The displaced civilians were met at the border by humanitarian groups that have set up bases in the region as they respond to the biggest refugee crisis in Europe since World War II.
More than six million people have fled Ukraine since the beginning of the invasion, according to the UN.
The Home Office last week released figures showing that 46,100 refugees have traveled to the UK, out of a total of 102,000 visas issued.
“We got soup, tea and coffee and there were places for the kids,” Sasha said of the family’s arrival in Poland. ‘We had survived. We thanked the workers and volunteers for the warmth and for our beating hearts. ‘
The trio moved on to Warsaw and stayed in a hotel for two weeks, which was paid for by her brother-in-law in the UK while they waited for their visas to be processed. They then flew to Gatwick before joining Mr Garner’s household in Worthing, West Sussex.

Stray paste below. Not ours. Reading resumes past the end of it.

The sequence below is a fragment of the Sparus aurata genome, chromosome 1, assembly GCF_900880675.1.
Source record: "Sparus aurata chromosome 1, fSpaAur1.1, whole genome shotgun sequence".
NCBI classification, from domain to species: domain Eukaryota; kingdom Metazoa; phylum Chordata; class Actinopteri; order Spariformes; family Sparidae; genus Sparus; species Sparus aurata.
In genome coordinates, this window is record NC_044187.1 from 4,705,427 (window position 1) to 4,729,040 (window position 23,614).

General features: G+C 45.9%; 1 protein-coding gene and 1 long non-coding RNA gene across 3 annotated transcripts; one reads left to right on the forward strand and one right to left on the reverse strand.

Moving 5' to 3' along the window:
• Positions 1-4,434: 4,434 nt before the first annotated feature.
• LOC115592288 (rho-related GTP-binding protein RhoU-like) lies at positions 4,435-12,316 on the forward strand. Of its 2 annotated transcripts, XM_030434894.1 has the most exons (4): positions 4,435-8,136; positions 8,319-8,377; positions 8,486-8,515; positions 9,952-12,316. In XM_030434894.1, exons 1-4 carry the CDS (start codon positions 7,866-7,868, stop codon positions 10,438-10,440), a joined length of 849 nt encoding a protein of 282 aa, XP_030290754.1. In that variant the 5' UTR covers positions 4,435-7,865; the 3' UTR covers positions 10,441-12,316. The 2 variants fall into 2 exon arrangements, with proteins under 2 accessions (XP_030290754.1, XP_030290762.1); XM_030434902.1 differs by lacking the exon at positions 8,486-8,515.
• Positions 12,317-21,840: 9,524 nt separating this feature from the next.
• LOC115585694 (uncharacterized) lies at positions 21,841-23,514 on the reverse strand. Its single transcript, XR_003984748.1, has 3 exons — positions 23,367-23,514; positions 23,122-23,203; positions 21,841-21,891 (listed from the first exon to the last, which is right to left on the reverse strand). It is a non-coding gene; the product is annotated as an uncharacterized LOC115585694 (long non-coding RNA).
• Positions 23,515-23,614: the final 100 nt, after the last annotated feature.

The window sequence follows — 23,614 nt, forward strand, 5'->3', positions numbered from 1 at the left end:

Garner, 47, has further welcomed his in-laws, also from Kiev, to his home after being stranded while on holiday in Egypt at the start of the Russian invasion 13 weeks ago.
He has expressed concern over bureaucracy causing delays in visa applications through the UK government’s two schemes to relocate Ukrainians fleeing the war zone. With a household of nine, Mr Garner has also found that bureaucracy makes it difficult for his newly arrived relatives to gain access to work, school places and other British services.
Garner has created Change.org and GoFundMe pages, which are available here